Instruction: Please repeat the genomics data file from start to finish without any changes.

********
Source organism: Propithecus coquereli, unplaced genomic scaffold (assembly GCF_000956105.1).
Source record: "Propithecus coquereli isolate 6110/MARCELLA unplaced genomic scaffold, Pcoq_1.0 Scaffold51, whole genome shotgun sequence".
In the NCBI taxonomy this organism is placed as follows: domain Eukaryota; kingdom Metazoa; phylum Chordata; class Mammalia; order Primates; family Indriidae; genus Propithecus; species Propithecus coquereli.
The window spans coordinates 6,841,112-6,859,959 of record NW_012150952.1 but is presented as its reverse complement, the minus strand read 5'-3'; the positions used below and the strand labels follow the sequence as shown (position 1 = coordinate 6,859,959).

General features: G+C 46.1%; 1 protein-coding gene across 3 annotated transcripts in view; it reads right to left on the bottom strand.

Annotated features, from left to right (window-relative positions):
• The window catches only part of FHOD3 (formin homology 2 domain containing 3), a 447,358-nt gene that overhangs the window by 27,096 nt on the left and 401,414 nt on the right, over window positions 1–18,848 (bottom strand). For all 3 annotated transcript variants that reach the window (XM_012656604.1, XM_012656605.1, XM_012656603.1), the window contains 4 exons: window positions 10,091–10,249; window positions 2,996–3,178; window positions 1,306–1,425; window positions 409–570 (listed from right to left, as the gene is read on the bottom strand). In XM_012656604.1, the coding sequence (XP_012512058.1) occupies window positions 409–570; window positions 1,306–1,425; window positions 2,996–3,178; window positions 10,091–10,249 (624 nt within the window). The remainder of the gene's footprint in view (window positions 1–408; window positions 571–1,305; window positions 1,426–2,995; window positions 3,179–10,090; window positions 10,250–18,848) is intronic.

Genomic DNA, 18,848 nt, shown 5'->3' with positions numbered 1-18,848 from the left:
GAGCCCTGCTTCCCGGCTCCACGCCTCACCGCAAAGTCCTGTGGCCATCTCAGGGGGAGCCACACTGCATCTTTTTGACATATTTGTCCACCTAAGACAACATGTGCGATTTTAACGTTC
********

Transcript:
Source organism: Propithecus coquereli, unplaced genomic scaffold (assembly GCF_000956105.1).
Source record: "Propithecus coquereli isolate 6110/MARCELLA unplaced genomic scaffold, Pcoq_1.0 Scaffold51, whole genome shotgun sequence".
In the NCBI taxonomy this organism is placed as follows: domain Eukaryota; kingdom Metazoa; phylum Chordata; class Mammalia; order Primates; family Indriidae; genus Propithecus; species Propithecus coquereli.
The window spans coordinates 6,841,112-6,859,959 of record NW_012150952.1 but is presented as its reverse complement, the minus strand read 5'-3'; the positions used below and the strand labels follow the sequence as shown (position 1 = coordinate 6,859,959).

General features: G+C 46.1%; 1 protein-coding gene across 3 annotated transcripts in view; it reads right to left on the bottom strand.

Annotated features, from left to right (window-relative positions):
• The window catches only part of FHOD3 (formin homology 2 domain containing 3), a 447,358-nt gene that overhangs the window by 27,096 nt on the left and 401,414 nt on the right, over window positions 1–18,848 (bottom strand). For all 3 annotated transcript variants that reach the window (XM_012656604.1, XM_012656605.1, XM_012656603.1), the window contains 4 exons: window positions 10,091–10,249; window positions 2,996–3,178; window positions 1,306–1,425; window positions 409–570 (listed from right to left, as the gene is read on the bottom strand). In XM_012656604.1, the coding sequence (XP_012512058.1) occupies window positions 409–570; window positions 1,306–1,425; window positions 2,996–3,178; window positions 10,091–10,249 (624 nt within the window). The remainder of the gene's footprint in view (window positions 1–408; window positions 571–1,305; window positions 1,426–2,995; window positions 3,179–10,090; window positions 10,250–18,848) is intronic.

Genomic DNA, 18,848 nt, shown 5'->3' with positions numbered 1-18,848 from the left:
GAGCCCTGCTTCCCGGCTCCACGCCTCACCGCAAAGTCCTGTGGCCATCTCAGGGGGAGCCACACTGCATCTTTTTGACATATTTGTCCACCTAAGACAACATGTGCGATTTTAACGTTC